Friends, Foes, Kith and Kin
, the second album recorded by James Diotte under the Between the Pine moniker, is an exercise in mood, with the pervasive feeling being contemplative sobriety. The album logs in at a lean thirty-eight minutes but nevertheless feels expansive, as Diotte utilizes a variety of instruments, found sounds, and help from a variety of guests, including wife Robin Toste, to create a full narrative landscape. Friends, Foes, Kith and Kin
is dense, ambiguous and sometimes unsettling, lovingly constructed and haunted by Diotte’s presence.
As with his debut, Diotte is unquestionably the main presence on the album. His voice, which he describes aptly as a “splinter” gives his music its point of view. After a brief instrumental introduction on “Clarinets,” Diotte appears on “People We Were Before.” His vocal delivery is not typical or easily accessible; the first couple of listens sound as if Smeagle landed a recording contract. As one song bleeds into another and one listen follows the next, a simple truth is revealed about Friends, Foes, Kith and Kin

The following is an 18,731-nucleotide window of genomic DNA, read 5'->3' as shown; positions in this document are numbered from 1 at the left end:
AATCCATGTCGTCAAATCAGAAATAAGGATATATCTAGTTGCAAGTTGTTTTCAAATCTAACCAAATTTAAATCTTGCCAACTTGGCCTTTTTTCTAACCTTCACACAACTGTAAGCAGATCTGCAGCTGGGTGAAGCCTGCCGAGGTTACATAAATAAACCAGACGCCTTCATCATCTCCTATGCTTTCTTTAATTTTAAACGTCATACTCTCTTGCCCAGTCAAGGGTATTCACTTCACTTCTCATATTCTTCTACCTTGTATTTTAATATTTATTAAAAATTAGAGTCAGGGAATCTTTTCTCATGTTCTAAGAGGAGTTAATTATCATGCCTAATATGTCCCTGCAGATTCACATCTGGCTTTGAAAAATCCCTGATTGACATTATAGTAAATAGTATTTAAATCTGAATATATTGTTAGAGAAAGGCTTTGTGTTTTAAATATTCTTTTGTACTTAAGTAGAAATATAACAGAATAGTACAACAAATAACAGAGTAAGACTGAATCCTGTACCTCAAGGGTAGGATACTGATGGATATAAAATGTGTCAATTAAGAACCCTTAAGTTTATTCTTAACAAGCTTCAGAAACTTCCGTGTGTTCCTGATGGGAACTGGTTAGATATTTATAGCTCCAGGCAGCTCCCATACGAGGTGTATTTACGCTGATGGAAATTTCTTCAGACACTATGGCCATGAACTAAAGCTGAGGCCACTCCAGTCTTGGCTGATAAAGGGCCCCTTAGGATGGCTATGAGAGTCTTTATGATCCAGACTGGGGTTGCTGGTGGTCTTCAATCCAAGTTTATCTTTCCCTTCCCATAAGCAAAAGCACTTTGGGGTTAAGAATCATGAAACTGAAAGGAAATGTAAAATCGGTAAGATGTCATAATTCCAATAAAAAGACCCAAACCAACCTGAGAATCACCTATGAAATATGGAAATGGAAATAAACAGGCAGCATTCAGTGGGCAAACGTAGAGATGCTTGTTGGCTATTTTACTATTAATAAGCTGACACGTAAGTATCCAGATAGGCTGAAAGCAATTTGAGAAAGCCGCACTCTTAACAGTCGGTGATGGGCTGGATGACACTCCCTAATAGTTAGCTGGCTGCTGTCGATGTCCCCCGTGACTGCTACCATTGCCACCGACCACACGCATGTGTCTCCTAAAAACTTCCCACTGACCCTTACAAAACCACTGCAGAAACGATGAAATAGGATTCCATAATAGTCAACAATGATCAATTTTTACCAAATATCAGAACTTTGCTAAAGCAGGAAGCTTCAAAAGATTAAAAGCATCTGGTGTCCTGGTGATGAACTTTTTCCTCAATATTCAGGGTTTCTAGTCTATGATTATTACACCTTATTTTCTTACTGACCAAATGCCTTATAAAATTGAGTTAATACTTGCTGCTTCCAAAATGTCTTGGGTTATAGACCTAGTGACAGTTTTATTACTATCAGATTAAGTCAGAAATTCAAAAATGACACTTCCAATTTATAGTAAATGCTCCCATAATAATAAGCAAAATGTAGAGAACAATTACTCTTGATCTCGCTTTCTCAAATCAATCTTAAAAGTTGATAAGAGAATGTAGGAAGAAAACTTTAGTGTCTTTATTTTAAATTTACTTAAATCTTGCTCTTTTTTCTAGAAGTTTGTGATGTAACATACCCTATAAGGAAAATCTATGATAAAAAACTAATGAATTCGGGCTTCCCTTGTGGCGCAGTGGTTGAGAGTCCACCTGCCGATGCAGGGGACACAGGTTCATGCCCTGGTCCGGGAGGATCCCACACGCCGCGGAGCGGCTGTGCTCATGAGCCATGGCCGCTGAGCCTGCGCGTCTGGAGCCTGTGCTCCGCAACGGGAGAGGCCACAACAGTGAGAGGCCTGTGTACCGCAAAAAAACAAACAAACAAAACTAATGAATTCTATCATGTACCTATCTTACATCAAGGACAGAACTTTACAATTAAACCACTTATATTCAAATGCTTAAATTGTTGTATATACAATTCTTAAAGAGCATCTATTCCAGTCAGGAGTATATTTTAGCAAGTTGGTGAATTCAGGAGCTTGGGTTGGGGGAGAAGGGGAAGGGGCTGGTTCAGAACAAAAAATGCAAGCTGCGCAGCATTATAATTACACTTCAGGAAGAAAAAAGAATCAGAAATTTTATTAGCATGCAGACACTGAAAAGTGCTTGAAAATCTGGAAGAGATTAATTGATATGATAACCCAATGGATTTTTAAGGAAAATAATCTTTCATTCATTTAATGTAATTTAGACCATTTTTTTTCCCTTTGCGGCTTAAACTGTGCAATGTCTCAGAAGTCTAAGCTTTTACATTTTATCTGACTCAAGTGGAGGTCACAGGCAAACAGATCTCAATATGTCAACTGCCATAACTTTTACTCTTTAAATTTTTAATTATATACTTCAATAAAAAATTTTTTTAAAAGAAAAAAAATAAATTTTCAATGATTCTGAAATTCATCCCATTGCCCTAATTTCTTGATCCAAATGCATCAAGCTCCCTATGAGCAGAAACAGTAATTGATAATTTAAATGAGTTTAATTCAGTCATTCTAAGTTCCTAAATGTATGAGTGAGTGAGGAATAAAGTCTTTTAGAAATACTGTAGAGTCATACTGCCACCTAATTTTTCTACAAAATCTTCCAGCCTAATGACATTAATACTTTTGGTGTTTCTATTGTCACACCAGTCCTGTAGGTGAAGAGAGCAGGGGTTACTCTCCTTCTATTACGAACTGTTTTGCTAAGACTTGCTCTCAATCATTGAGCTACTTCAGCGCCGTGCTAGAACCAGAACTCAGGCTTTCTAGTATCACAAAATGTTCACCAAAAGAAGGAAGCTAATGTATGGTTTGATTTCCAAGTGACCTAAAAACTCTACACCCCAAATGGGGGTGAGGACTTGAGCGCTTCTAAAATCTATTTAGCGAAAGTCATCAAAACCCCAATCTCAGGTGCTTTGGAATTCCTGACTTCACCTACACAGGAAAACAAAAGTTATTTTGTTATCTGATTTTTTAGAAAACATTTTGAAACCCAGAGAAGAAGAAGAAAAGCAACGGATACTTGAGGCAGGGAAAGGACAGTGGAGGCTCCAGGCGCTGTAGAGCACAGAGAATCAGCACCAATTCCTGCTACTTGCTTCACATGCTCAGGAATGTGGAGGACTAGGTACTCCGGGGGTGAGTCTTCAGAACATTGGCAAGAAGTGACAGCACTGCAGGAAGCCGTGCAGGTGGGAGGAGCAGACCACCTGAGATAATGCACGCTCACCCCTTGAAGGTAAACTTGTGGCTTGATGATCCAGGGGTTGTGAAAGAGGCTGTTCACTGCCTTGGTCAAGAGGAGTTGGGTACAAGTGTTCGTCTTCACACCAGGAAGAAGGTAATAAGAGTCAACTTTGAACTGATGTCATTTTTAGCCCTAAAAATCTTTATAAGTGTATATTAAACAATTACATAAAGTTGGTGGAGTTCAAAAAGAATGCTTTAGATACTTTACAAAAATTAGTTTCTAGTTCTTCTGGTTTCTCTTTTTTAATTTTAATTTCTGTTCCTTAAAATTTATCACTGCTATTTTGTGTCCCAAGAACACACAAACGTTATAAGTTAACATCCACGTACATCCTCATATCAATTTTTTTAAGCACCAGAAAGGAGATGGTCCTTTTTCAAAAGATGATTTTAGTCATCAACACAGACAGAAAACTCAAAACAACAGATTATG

. Diotte is well aware that, even though he might be working with a limited instrument, he can use it to good effect in creating the mood he wants on his songs.
When his vocals are considered just another part of the larger picture, Friends, Foes, Kith and Kin
emerges as a creation that achieves its beauty and purpose from the fact that it arises from imperfect pieces. Diotte’s vocals, a repeated banjo or recorder line, and even seemingly missed notes at the end of a song bleed into one another, even from song to song to fortify the dreamy, disconnected environment that is the album’s most compelling aspect. Between the Pine is definitely an acquired taste, but Diotte’s careful work is the type of art that repays investment on the part of the listener.